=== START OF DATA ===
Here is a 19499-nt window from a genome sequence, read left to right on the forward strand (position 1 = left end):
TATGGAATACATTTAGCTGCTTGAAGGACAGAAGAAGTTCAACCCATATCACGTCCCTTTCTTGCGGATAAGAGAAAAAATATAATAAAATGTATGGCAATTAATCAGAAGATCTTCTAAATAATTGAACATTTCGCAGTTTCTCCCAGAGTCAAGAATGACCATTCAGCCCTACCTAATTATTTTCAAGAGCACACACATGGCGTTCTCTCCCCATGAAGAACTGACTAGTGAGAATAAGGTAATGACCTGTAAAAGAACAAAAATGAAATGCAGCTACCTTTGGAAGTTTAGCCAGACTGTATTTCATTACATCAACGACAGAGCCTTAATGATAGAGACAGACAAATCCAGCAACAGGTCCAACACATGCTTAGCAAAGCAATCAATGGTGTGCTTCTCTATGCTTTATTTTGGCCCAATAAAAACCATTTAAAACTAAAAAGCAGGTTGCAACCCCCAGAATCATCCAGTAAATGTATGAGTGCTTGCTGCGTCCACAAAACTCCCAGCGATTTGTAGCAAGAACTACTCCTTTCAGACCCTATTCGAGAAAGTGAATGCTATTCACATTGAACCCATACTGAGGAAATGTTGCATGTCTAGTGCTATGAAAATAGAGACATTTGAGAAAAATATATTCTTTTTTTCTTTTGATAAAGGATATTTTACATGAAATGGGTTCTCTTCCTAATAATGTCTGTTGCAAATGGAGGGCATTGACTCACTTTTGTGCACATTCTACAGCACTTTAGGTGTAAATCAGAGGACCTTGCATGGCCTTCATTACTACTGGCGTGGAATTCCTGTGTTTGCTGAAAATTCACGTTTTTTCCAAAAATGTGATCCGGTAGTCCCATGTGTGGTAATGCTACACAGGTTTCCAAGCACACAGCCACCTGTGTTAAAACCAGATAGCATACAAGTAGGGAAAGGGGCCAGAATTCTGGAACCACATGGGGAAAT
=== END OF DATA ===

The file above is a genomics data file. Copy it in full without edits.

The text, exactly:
Here is a 19499-nt window from a genome sequence, read left to right on the forward strand (position 1 = left end):
TATGGAATACATTTAGCTGCTTGAAGGACAGAAGAAGTTCAACCCATATCACGTCCCTTTCTTGCGGATAAGAGAAAAAATATAATAAAATGTATGGCAATTAATCAGAAGATCTTCTAAATAATTGAACATTTCGCAGTTTCTCCCAGAGTCAAGAATGACCATTCAGCCCTACCTAATTATTTTCAAGAGCACACACATGGCGTTCTCTCCCCATGAAGAACTGACTAGTGAGAATAAGGTAATGACCTGTAAAAGAACAAAAATGAAATGCAGCTACCTTTGGAAGTTTAGCCAGACTGTATTTCATTACATCAACGACAGAGCCTTAATGATAGAGACAGACAAATCCAGCAACAGGTCCAACACATGCTTAGCAAAGCAATCAATGGTGTGCTTCTCTATGCTTTATTTTGGCCCAATAAAAACCATTTAAAACTAAAAAGCAGGTTGCAACCCCCAGAATCATCCAGTAAATGTATGAGTGCTTGCTGCGTCCACAAAACTCCCAGCGATTTGTAGCAAGAACTACTCCTTTCAGACCCTATTCGAGAAAGTGAATGCTATTCACATTGAACCCATACTGAGGAAATGTTGCATGTCTAGTGCTATGAAAATAGAGACATTTGAGAAAAATATATTCTTTTTTTCTTTTGATAAAGGATATTTTACATGAAATGGGTTCTCTTCCTAATAATGTCTGTTGCAAATGGAGGGCATTGACTCACTTTTGTGCACATTCTACAGCACTTTAGGTGTAAATCAGAGGACCTTGCATGGCCTTCATTACTACTGGCGTGGAATTCCTGTGTTTGCTGAAAATTCACGTTTTTTCCAAAAATGTGATCCGGTAGTCCCATGTGTGGTAATGCTACACAGGTTTCCAAGCACACAGCCACCTGTGTTAAAACCAGATAGCATACAAGTAGGGAAAGGGGCCAGAATTCTGGAACCACATGGGGAAAT